# Continued fraction expansion related to exponential generating function

A recent SciComp.SE Question motivates us to ask for a nice continued fraction expansion of the following Maclaurin series:

$$f(x) = \sum_{n=0}^\infty \frac{B_n\; x^{n+3}}{n! (n+3)} = \int_0^x \frac{t^3}{e^t - 1} dt$$

where $B_n$ are the (first) Bernoulli numbers.

Although the positive power of $t$ in the numerator of the integrand removes the singularity at the origin, the exponential function has complex period $2\pi i$. Therefore the radius of convergence for the above series is $2\pi$, the distance from the origin to the nearest singularities.

Where power series convergence is always limited by the proximity of singularities, continued fraction expansions typically have larger domains of convergence, perhaps including the whole real line. Such a circumstance weighs in favor of rational over polynomial approximations over a widened real interval, and nice continued fractions often give apt starting values for a minimax rational approximation.

• As I've seen, you're currently looking at Viscovatov's algorithm. I'm thinking another approach you might want to pursue is Thiele expansion of the Debye function; basically, the CF analog of Taylor expansion, which uses the "reciprocal derivative" instead of the derivative in Taylor's expansion. There should be literature on this... – J. M. is a poor mathematician May 13 '13 at 18:47
• @J.M. Where real power power series give us an avenue of choices (as to center of expansion), Thiele-type continued fractions form one of several forests for exploration. I plan to try the method of Viskovatov at first whack, followed by expansion of "power series" in $1/z$ along the lines of this HS Wall 1944 paper. – hardmath May 14 '13 at 3:10
• @Ruslan: The Question asks for a "nice" continued fraction expansion of the "normalized" Debye function $D_3(x)$, referred to in the body of the Question as a definite integral. Interest in continued fraction expansions vs. power series expansions is connected with the improved approximations by rational functions vs. polynomials, as illustrated by the Background (community wiki) Answer I posted. – hardmath Apr 8 '17 at 16:50

The method of Viskovatov

While smooth real functions can have at most one convergent power series expansion in the neighborhood of a point (Taylor series), expanding the same function as a continued fraction presents many options. A basic technique (Viskovatov, 1806) operates on the ratio of a pair of power series (or polynomials) to produce a Thiele-type continued fraction or with slight variation, a corresponding-type continued fraction:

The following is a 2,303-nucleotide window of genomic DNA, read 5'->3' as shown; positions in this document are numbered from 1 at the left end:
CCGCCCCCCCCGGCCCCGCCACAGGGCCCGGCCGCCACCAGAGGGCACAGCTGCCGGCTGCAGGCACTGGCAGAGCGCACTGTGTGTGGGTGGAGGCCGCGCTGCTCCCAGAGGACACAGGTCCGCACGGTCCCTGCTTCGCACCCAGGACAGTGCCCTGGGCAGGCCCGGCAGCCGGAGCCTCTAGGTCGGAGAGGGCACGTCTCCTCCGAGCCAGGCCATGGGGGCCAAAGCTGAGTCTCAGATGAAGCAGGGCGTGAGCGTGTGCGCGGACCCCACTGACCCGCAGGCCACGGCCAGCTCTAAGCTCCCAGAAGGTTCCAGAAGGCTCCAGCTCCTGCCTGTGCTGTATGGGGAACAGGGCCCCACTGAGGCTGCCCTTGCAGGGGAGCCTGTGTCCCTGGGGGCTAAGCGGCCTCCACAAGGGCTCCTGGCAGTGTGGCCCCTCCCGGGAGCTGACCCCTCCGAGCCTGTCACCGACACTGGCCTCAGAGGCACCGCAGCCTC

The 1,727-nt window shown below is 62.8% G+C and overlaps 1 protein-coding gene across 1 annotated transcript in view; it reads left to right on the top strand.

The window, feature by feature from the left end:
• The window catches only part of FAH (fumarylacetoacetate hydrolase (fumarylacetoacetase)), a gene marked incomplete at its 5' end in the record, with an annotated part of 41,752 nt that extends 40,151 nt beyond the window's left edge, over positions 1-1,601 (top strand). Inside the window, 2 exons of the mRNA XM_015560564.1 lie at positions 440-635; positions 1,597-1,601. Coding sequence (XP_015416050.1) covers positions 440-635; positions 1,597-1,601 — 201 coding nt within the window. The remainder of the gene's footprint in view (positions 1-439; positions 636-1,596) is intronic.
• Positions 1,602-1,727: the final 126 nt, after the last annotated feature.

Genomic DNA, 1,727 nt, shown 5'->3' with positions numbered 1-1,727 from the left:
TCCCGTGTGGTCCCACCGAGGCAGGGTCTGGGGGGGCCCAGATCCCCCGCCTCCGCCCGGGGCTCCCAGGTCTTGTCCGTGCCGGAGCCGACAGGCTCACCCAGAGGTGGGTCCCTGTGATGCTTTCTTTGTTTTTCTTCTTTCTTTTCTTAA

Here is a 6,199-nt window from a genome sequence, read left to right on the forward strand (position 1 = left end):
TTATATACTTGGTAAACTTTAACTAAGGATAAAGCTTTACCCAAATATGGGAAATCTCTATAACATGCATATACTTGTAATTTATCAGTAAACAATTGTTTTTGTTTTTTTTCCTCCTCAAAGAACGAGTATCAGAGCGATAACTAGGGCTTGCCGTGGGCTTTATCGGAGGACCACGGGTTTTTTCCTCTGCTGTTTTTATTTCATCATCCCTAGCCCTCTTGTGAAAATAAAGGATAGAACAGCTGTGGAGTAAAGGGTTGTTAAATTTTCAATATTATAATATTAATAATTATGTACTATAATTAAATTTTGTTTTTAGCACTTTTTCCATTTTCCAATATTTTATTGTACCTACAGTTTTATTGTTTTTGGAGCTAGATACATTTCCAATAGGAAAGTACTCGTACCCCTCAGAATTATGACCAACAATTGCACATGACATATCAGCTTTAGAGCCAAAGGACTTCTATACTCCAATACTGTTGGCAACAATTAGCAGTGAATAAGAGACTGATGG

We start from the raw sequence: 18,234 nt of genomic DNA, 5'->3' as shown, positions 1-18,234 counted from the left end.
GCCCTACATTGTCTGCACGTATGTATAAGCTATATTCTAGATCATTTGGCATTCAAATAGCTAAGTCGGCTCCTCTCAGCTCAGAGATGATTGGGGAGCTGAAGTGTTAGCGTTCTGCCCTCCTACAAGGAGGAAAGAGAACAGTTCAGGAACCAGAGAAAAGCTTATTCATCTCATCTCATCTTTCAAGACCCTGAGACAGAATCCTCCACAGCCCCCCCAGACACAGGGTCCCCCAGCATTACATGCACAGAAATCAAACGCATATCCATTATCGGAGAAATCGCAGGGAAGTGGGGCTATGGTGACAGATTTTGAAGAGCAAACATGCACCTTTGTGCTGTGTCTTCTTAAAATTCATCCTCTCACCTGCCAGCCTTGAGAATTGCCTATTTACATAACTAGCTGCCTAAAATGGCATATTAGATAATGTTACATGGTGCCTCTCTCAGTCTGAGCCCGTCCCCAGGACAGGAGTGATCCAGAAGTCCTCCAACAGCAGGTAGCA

$$p(x)/q(x) = c_0 + \cfrac{x^{\alpha_1}}{c_1 + \cfrac{x^{\alpha_2}}{c_2 + \cfrac{x^{\alpha_3}}{c_3 + \cdots}}}$$

where it is assumed $q(0)$ is nonzero.

Specifically, after subtracting off the constant term $c_0 = p(0)/q(0)$:

$$p(x)/q(x) = c_0 + \frac{p(x) - c_0 q(x)}{q(x)}$$

If the latter numerator is not identically zero, then $p(x) - c_0 q(x) = x^{\alpha_1} r(x)$ since it has a root at $x=0$ with multiplicity $\alpha_1 \ge 1$. Thus in that case we expand:

$$p(x)/q(x) = c_0 + \frac{x^{\alpha_1}}{q(x)/r(x)}$$

By construction $r(0)$ is nonzero, so the method applies to $q(x)/r(x)$ and may be continued until potentially an identically zero numerator is reached at some stage. Terminating fractions are then essentially rational expressions in $x$.

Truncating such an expansion, omitting the ellipsis at some stage, gives rational expressions analogous to nested multiplication forms of polynomials in that divisions replace the multiplies, especially in the simple case where exponents $\alpha_i$ are always one:

c0 + x/(c1 + x/(c2 + x/(c3 + ...)))


Some regularity can be seen in the Thiele fraction expansion around $x=0$ of the function $f(x)/x^3 = \sum_{k=0}^{\infty} \frac{B_k x^k}{k!(k+3)}$:

$$\frac{f(x)}{x^3} = \frac{1}{3} + \cfrac{x}{-8 + \cfrac{x}{-\frac{15}{16} + \cfrac{x}{8 + \cfrac{x}{\frac{7}{5} + \cfrac{x}{-8 + \cfrac{x}{-\frac{27}{16} + \cfrac{x}{8 + \cfrac{x}{\frac{275}{161} + \cdots}}}}}}}}$$

The curious reader will find a few more of the constants:

$$c_9 = -8, c_{10} = -\frac{144417}{97264}$$ $$c_{11} = 8, c_{12} = \frac{36954241}{25202043}$$ $$c_{13} = -8, c_{14} = -\frac{1763915461119}{1034996631248}$$ $$c_{15} = 8, c_{16} = \frac{53785750138088275}{33572832373135209}$$ $$c_{17} = -8, c_{18} = -\frac{559934841935054771682651}{394380619248992328976208}$$ $$c_{19} = 8, c_{20} = \frac{123408586919942234000562495331463}{74004329695604288642520453854805}$$

seem to dispose of easy conjectures about the even index constants $c_{2k}$ while also confirming the alternating appearances of $\pm 8$ in odd indices. For the profoundly curious reader I have an Appendix below that describes my implementation in Maxima CAS of the method of Viskovatov.

For the sake of comparison with the Maclaurin approximations given in the Background section, I've chosen Thiele-type expansions of orders 4, 12, and 20 (as multiplied by removed factor $x^3$) to match up with polynomial degrees 7, 15, and 23 previously shown. In one sense this is a conservative choice, as the higher odd index Bernoulli coefficients being zero would allow those same Maclaurin polynomials to be construed as approximations of degree 8, 16, and 24.